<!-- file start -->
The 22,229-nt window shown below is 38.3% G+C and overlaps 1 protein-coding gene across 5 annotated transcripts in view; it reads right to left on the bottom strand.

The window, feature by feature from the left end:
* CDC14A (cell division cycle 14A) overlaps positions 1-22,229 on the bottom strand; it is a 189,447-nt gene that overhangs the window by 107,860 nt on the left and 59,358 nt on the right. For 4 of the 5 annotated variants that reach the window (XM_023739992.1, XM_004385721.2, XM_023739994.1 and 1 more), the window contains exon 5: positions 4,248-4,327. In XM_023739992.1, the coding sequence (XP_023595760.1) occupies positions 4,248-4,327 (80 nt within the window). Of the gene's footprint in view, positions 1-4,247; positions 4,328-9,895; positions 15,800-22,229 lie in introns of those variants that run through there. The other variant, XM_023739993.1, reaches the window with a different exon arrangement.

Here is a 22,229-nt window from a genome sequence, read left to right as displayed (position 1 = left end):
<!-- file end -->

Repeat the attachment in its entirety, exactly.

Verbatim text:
The 22,229-nt window shown below is 38.3% G+C and overlaps 1 protein-coding gene across 5 annotated transcripts in view; it reads right to left on the bottom strand.

The window, feature by feature from the left end:
* CDC14A (cell division cycle 14A) overlaps positions 1-22,229 on the bottom strand; it is a 189,447-nt gene that overhangs the window by 107,860 nt on the left and 59,358 nt on the right. For 4 of the 5 annotated variants that reach the window (XM_023739992.1, XM_004385721.2, XM_023739994.1 and 1 more), the window contains exon 5: positions 4,248-4,327. In XM_023739992.1, the coding sequence (XP_023595760.1) occupies positions 4,248-4,327 (80 nt within the window). Of the gene's footprint in view, positions 1-4,247; positions 4,328-9,895; positions 15,800-22,229 lie in introns of those variants that run through there. The other variant, XM_023739993.1, reaches the window with a different exon arrangement.

Here is a 22,229-nt window from a genome sequence, read left to right as displayed (position 1 = left end):